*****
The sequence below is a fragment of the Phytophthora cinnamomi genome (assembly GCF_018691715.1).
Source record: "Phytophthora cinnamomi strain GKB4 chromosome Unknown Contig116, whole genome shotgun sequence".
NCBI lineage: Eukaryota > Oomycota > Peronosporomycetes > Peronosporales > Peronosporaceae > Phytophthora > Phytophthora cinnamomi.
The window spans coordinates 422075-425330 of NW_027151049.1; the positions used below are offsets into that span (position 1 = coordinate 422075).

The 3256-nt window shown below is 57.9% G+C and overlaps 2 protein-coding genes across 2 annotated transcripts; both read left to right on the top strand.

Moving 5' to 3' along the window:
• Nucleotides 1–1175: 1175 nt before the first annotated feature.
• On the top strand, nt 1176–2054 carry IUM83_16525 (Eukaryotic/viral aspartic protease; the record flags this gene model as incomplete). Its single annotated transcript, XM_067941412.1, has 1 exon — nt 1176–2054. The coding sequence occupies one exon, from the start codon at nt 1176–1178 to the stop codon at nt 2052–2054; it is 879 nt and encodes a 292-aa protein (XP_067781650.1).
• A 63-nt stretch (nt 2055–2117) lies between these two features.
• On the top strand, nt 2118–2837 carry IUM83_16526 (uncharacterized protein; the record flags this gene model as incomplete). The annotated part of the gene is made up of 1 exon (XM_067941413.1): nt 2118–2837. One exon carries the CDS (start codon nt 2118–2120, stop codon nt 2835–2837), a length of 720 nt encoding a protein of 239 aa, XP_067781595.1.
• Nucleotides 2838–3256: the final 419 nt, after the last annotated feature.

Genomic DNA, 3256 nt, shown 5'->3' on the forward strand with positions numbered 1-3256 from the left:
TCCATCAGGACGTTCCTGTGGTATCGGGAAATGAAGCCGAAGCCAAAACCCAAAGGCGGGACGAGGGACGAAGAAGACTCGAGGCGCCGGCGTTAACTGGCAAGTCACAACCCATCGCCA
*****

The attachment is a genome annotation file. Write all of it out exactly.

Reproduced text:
The sequence below is a fragment of the Phytophthora cinnamomi genome (assembly GCF_018691715.1).
Source record: "Phytophthora cinnamomi strain GKB4 chromosome Unknown Contig116, whole genome shotgun sequence".
NCBI lineage: Eukaryota > Oomycota > Peronosporomycetes > Peronosporales > Peronosporaceae > Phytophthora > Phytophthora cinnamomi.
The window spans coordinates 422075-425330 of NW_027151049.1; the positions used below are offsets into that span (position 1 = coordinate 422075).

The 3256-nt window shown below is 57.9% G+C and overlaps 2 protein-coding genes across 2 annotated transcripts; both read left to right on the top strand.

Moving 5' to 3' along the window:
• Nucleotides 1–1175: 1175 nt before the first annotated feature.
• On the top strand, nt 1176–2054 carry IUM83_16525 (Eukaryotic/viral aspartic protease; the record flags this gene model as incomplete). Its single annotated transcript, XM_067941412.1, has 1 exon — nt 1176–2054. The coding sequence occupies one exon, from the start codon at nt 1176–1178 to the stop codon at nt 2052–2054; it is 879 nt and encodes a 292-aa protein (XP_067781650.1).
• A 63-nt stretch (nt 2055–2117) lies between these two features.
• On the top strand, nt 2118–2837 carry IUM83_16526 (uncharacterized protein; the record flags this gene model as incomplete). The annotated part of the gene is made up of 1 exon (XM_067941413.1): nt 2118–2837. One exon carries the CDS (start codon nt 2118–2120, stop codon nt 2835–2837), a length of 720 nt encoding a protein of 239 aa, XP_067781595.1.
• Nucleotides 2838–3256: the final 419 nt, after the last annotated feature.

Genomic DNA, 3256 nt, shown 5'->3' on the forward strand with positions numbered 1-3256 from the left:
TCCATCAGGACGTTCCTGTGGTATCGGGAAATGAAGCCGAAGCCAAAACCCAAAGGCGGGACGAGGGACGAAGAAGACTCGAGGCGCCGGCGTTAACTGGCAAGTCACAACCCATCGCCA